A federal judge will issue an opinion Tuesday on the government’s attempt to block an $85.4 billion merger between AT&T and Time Warner.
The rest of the industry is anxiously awaiting the decision.
AT&T has long been at the center of such antitrust lawsuits.
Federal judge Richard Leon will issue an opinion Tuesday on the US government’s lawsuit to block an $85.4 billion merger between AT&T and Time Warner.
The decision will be closely watched by a telecommunications industry in the midst of mega mergers. Sprint Corp. and T-Mobile US Inc. have a proposed $26 billion merger, and Disney and Comcast are competing for 21st Century Fox.
AT&T is arguing that the deal represents a vertical merger between two related, but noncompeting, companies, and that these kinds of mergers have been permitted in the past.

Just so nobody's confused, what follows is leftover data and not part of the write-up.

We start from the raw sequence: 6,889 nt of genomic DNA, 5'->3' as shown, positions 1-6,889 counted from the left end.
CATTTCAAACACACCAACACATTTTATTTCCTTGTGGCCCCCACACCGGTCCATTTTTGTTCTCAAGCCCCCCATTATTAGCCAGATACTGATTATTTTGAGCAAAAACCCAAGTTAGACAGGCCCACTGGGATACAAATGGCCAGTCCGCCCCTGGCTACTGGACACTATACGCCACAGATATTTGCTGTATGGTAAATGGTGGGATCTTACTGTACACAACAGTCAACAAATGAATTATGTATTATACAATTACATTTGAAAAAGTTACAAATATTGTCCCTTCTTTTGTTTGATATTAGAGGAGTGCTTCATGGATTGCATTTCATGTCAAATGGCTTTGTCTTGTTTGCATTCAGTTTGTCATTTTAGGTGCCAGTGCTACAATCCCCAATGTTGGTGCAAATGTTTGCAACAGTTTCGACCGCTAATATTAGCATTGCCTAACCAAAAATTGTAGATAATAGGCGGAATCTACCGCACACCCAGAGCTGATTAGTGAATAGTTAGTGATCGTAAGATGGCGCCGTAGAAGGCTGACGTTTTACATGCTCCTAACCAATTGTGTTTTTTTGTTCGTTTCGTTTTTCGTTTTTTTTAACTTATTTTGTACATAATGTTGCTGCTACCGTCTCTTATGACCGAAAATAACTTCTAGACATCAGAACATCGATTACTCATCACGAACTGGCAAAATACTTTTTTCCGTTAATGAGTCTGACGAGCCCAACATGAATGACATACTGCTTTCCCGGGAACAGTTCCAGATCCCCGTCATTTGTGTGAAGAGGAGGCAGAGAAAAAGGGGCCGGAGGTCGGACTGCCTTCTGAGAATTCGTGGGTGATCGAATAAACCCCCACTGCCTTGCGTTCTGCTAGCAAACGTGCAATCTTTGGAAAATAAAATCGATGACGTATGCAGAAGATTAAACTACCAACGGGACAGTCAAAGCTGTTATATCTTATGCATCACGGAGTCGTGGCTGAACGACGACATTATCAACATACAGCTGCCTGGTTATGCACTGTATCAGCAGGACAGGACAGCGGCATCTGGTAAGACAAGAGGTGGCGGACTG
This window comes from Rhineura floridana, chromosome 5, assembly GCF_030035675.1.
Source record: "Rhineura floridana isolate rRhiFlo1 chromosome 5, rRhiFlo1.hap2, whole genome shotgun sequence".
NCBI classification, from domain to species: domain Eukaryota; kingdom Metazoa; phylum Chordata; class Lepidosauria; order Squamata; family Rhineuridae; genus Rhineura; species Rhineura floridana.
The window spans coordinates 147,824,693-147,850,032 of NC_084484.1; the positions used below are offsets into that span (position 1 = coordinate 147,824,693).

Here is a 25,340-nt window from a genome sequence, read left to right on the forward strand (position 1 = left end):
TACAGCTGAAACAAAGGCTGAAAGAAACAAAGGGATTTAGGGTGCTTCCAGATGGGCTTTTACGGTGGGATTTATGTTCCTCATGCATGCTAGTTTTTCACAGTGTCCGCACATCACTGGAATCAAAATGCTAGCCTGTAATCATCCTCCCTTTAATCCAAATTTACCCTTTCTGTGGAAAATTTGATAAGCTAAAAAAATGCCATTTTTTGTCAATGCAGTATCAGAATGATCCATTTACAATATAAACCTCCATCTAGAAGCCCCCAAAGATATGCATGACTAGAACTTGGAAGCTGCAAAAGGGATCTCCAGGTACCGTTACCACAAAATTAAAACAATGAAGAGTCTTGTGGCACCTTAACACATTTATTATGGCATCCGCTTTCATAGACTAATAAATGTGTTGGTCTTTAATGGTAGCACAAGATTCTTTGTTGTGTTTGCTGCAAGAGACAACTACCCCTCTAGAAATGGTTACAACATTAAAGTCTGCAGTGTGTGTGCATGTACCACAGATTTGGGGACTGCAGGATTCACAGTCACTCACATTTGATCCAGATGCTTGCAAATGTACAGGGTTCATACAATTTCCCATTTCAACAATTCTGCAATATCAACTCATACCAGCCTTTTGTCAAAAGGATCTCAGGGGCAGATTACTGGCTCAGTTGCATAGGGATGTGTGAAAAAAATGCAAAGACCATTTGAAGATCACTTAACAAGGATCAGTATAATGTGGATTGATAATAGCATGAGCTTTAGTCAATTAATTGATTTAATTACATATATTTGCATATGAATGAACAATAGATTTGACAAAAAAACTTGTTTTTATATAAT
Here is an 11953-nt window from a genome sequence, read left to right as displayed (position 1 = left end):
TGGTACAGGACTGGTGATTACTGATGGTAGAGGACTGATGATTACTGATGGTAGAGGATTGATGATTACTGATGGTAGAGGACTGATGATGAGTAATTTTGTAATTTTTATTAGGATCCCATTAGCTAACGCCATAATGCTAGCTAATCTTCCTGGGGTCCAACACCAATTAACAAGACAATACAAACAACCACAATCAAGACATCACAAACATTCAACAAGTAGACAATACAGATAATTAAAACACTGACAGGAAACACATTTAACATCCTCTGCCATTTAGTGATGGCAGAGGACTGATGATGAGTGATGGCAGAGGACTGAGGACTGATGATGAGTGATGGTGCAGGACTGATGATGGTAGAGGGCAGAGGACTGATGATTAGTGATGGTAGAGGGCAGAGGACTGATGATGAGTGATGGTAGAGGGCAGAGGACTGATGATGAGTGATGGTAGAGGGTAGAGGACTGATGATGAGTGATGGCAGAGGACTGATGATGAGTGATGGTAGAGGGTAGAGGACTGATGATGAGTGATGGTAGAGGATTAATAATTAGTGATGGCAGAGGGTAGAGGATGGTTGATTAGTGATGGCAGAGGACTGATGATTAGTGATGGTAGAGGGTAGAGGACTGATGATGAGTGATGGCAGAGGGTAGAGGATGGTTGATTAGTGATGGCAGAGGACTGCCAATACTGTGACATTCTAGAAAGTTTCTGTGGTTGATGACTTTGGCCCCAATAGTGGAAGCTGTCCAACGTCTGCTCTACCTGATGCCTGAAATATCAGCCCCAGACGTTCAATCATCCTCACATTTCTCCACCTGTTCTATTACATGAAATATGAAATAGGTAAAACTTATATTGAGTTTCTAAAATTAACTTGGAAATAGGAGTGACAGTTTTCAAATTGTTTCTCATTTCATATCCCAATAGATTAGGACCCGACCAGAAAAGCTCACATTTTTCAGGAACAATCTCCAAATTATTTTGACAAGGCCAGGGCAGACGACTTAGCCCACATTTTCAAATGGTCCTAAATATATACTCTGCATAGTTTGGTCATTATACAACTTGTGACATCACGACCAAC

Its not the first time AT&T sits at the center of industry-reckoning antitrust decisions. In its more than 240 year existence, American Telephone & Telegraph has battled the federal government, splintering, reorganizing, merging anew.
AT&T’s century-long battles with the government are as old as the company itself.
Alexander Graham Bell, a 29-year-old Scot, unveils an invention at an exhibition that shocks and awes attendees. “Watson, come here. I want to see you.” Those six words, uttered out of the Bell Telephone, gave rise to the largest telecommunications company in the world.
American Telephone & Telegraph Company, a subsidiary of American Bell, is charged with building America’s first long-distance network. The first route opens between New York and Philadelphia.
After a corporate reorganization, AT&T becomes the parent company.
AT&T experiences its first of many antitrust battles with the federal government. The government believed the AT&T operated as a monopoly by refusing to allow independent telephone companies to connect to its network, and buying companies …read more
Source:: Business Insider